When Februs folded in 2004, I was exhausted and quite happy to give myself a break and change direction. Everyone has to adjust to the prevailing circumstances. I love the internet and I use the latest technology; couldn’t do without it now, but I still prefer reading actual books and painting and drawing with actual brushes and pencils.
Have your ideas changed much over the last twenty years?
Yes, my views have changed quite a bit since the demise of Februs. Suddenly the pressure was off, and I could start to review my attitudes. During the exciting and very active years of the eighties and nineties I had been under the impression that, if men and women could free themselves from taboos, they could take their pleasure in the same way. But now I think that women, on the whole, because of the way we are made, do experience sex in a way that is more linked to the emotions than men – not all men, of course.
Perhaps I had been inclined to suppress my feelings in the pursuit of adventure. The other day I came across an old interview I did in the eighties. The young me said, ‘I was consciously trying to discover what sex was when it is completely separated from love’. How odd that sounds! No doubt it was a rebellion against the prevailing view that no decent woman could possibly enter into a sexual liaison unless she was deeply in love. This didn’t mean I wasn’t looking for love – everybody needs love – but I wanted to learn to make the distinction in my relationships between lust and love.
Now I know that aim was destined to fail – you can’t separate sex from feelings without losing a vital ingredient. After all – what is eros? We shouldn’t be controlled by our moods and emotions, but at the same time they must never be ignored. And it certainly isn’t wise to seek to transcend all inhibitions – some of them are there for a good reason!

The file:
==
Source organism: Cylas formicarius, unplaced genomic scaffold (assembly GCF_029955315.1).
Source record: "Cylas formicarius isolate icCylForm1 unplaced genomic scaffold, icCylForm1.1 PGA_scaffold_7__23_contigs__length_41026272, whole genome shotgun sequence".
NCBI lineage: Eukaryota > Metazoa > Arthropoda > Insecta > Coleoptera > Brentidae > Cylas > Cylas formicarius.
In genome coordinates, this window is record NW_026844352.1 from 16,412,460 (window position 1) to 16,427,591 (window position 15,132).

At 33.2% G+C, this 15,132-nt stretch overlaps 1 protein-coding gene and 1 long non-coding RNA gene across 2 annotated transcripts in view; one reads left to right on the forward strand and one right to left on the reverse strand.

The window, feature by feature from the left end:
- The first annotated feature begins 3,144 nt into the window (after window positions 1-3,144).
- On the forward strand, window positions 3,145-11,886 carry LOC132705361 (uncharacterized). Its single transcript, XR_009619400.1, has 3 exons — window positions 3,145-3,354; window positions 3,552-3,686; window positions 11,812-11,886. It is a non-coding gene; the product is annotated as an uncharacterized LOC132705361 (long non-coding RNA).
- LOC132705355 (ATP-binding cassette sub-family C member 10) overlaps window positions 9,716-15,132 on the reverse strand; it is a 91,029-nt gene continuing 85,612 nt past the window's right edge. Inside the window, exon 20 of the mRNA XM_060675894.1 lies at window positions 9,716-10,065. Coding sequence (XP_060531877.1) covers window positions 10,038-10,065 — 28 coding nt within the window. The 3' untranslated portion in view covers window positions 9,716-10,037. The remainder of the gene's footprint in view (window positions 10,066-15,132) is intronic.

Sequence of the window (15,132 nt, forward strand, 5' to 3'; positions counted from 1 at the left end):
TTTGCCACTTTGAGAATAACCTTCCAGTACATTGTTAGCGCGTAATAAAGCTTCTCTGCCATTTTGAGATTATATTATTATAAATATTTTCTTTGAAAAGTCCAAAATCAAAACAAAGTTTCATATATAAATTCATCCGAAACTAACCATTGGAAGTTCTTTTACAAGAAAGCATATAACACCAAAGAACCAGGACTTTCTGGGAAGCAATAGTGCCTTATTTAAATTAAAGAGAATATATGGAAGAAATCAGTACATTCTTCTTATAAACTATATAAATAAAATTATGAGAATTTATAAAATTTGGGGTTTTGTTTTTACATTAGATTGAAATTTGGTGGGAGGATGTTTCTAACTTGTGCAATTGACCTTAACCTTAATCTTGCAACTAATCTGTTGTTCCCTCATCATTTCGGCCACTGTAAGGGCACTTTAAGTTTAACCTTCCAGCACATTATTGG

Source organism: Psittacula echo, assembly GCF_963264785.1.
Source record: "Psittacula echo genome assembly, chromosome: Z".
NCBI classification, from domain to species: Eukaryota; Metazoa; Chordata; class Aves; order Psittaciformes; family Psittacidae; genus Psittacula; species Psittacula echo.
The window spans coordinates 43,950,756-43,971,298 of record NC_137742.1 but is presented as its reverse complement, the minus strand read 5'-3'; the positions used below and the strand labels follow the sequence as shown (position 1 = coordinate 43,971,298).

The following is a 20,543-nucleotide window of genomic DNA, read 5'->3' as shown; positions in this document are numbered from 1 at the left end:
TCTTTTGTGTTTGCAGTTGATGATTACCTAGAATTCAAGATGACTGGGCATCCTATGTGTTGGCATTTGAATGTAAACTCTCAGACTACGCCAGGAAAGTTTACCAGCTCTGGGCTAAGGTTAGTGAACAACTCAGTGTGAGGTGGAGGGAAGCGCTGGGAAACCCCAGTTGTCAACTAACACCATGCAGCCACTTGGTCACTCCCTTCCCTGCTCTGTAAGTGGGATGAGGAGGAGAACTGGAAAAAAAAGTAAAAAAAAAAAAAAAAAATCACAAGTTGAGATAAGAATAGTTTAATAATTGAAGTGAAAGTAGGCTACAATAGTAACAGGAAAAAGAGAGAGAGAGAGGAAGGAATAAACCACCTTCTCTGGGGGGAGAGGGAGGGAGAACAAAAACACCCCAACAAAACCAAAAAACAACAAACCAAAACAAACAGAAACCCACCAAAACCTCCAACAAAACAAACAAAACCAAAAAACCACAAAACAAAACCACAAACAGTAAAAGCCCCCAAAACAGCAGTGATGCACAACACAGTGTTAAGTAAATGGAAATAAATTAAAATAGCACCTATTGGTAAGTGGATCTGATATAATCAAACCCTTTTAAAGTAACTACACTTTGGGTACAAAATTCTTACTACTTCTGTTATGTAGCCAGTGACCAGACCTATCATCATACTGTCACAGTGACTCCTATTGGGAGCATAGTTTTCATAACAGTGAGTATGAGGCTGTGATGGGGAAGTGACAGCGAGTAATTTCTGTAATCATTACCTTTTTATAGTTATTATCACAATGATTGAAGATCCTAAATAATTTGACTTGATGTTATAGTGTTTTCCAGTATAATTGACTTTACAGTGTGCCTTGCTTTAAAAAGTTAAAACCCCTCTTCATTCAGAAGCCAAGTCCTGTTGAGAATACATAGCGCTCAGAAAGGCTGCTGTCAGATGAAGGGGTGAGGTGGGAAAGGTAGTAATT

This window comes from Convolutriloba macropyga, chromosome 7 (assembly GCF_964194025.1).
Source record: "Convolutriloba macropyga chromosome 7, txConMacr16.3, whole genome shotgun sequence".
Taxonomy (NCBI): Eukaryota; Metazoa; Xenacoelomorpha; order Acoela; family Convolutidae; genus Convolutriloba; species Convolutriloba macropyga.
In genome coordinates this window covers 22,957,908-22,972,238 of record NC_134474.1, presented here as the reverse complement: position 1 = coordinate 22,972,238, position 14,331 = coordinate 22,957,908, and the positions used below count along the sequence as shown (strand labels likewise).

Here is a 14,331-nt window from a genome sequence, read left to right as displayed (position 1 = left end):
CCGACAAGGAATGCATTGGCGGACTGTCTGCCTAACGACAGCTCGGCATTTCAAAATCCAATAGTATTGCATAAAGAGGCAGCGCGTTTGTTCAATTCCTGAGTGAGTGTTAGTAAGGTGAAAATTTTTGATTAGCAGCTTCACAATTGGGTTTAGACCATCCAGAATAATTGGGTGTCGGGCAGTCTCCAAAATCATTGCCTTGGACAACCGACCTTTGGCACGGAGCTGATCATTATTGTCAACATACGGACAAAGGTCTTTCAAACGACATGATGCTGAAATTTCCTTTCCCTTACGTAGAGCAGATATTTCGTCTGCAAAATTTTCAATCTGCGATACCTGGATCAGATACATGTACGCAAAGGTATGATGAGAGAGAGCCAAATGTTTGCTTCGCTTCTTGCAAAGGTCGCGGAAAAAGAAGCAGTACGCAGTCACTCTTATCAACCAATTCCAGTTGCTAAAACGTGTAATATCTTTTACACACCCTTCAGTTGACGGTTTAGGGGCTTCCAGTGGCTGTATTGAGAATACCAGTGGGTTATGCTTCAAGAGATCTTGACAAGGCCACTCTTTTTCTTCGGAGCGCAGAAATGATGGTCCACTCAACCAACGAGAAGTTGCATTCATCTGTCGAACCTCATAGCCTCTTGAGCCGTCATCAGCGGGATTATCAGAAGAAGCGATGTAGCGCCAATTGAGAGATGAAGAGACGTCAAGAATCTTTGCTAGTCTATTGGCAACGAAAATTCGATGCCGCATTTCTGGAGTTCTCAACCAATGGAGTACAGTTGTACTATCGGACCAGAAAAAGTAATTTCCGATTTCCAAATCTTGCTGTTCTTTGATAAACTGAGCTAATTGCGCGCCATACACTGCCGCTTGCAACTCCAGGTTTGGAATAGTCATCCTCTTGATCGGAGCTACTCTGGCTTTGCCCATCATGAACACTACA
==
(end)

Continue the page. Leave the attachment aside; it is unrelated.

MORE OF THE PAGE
Reflecting on the commercial world of erotic films in the light of these realisations, I can now see that whenever something becomes a lucrative industry it automatically starts imposing a formula and then the creativity and enjoyment goes out of it. The whole business becomes a sort of factory, churning out more of the same. Besides, I was being naive to imagine that anything involving real sex could possibly be an art form. We are making impossible demands on actors, expecting them to be convincing in a role at the same time as ‘performing’ sex for real. This is a misuse of the sex drive, and it goes against the natural inclinations of most human beings, so they are bound to feel used over time. I recall that hilarious scene in Woody Allen’s film ‘Sleeper’, where Diane Keaton invites him into the Orgasmatron to ‘perform’ sex with her. What could be more off-putting?